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With a smooth and creamy texture, avocados have aptly earned the nickname the “butter pear.” But don’t let their misleading moniker fool you into thinking that avocados are too rich to be a regular part of your clean eating diet. The truth is, this nutrient-packed (though fatty) fruit works wonders for your waistline and nearly every other part of your body, too. Here, the many ways in which this fat works for you, not against you.
Builds muscle. Dietary fat performs many essential functions in your body, and one of them is the production of testosterone, a main trigger in muscle growth.
Strengthens bone. Dietary fat is needed for the production of estrogen, a bone-building hormone. One cup of avocado slices also provides 44 milligrams of magnesium, a mineral essential to bone health. Researchers at the University of Tennessee found that for every 100-milligram increase in magnesium, there was a two-percent increase in bone density. Avocados are also a good source of the bone-builder, vitamin K.
Keeps you slim. Healthy fats promote a feeling of fullness between meals and snacks. By controlling hunger, you will reach your fat-burning goal faster as you stay within the proper caloric range.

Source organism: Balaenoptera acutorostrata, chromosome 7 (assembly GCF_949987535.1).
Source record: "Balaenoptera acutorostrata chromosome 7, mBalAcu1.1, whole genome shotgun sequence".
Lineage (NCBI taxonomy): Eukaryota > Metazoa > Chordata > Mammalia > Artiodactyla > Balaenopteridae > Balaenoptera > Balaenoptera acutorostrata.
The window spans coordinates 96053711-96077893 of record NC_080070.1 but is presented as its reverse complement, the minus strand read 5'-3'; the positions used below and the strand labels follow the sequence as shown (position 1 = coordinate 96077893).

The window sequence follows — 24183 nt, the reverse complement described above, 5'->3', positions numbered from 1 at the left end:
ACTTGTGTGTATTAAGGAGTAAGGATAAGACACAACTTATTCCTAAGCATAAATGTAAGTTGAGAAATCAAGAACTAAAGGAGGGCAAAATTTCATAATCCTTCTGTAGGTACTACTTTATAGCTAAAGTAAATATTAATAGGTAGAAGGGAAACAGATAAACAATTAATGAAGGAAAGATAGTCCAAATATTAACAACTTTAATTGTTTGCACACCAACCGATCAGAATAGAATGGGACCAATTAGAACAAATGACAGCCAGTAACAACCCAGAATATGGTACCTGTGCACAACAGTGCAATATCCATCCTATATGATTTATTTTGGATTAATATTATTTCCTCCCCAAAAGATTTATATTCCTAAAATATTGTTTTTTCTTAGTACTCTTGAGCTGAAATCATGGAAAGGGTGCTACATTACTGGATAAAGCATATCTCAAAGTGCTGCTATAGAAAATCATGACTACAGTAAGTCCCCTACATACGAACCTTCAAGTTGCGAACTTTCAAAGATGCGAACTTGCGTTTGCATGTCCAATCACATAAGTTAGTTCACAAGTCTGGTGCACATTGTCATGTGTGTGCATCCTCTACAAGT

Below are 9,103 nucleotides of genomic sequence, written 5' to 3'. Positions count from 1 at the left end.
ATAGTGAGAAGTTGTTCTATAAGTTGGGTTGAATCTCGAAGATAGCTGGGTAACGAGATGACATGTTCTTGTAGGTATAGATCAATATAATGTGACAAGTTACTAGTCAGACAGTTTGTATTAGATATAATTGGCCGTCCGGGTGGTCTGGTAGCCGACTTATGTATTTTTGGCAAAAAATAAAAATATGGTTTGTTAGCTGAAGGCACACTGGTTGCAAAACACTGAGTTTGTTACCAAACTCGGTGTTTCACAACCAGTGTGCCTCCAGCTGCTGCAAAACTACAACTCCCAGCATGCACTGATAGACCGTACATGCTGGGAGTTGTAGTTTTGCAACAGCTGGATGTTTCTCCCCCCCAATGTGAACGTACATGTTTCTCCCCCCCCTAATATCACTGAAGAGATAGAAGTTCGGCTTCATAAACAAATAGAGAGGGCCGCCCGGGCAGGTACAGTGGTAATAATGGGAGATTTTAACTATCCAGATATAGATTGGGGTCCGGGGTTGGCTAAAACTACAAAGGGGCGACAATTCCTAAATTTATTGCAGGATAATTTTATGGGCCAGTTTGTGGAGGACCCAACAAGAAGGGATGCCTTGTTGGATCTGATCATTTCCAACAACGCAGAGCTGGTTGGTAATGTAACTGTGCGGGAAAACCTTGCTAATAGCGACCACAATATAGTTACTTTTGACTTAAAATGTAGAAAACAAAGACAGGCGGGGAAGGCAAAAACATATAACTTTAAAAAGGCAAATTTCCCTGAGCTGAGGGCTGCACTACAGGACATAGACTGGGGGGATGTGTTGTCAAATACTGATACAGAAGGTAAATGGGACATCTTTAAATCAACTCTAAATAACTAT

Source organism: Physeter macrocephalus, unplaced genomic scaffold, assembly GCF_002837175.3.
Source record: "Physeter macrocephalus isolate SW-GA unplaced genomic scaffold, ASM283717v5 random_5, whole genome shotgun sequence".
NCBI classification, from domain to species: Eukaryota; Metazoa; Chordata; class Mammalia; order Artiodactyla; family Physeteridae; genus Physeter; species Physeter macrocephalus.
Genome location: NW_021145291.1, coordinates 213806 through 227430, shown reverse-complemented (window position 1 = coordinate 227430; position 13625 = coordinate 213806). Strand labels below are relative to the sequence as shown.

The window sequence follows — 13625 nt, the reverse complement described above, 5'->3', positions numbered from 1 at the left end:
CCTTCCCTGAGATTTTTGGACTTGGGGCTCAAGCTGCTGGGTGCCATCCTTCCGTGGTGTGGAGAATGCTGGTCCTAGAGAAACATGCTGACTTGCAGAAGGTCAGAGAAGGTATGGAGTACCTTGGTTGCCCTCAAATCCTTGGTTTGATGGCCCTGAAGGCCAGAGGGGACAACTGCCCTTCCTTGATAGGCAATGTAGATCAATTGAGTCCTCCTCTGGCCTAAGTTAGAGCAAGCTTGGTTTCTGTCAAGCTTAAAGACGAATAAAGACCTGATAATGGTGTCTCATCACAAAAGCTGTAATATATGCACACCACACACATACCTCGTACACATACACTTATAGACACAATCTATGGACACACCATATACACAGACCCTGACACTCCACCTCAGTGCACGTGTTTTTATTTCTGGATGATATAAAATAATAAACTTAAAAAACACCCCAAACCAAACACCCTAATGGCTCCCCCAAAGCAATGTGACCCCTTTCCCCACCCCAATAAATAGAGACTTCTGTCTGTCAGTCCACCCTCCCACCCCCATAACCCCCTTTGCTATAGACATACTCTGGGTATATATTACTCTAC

Helps your heart.
Avocados are the only fruit high in monounsaturated fat, the premier fat for cardiovascular health. Research shows that upping mono fats in a cholesterol-lowering diet lowers harmful LDL and increases beneficial HDL cholesterol. Mono fat also reduces levels of C-reactive protein, a marker of inflammation. Avocados are also high in a type of plant sterol that can lower bad cholesterol. Plus, with 136 milligrams of potassium per ounce, avocados work to reduce the risk of developing high blood pressure.
Protects your peepers.
Avocados are high in free-radical-fighting plant pigments called carotenoids. Lutein and zeaxanthin specifically protect your eyes from age-related vision diseases.
Optimizes food power. To unleash vitamins A, D, E and K from tomatoes, spinach and carrots, your body needs a bit of fat to fully absorb them. Food scientists at Ohio State University found that half an avocado consumed with a carotenoid-rich vegetable salad significantly increases absorption of these beneficial nutrients.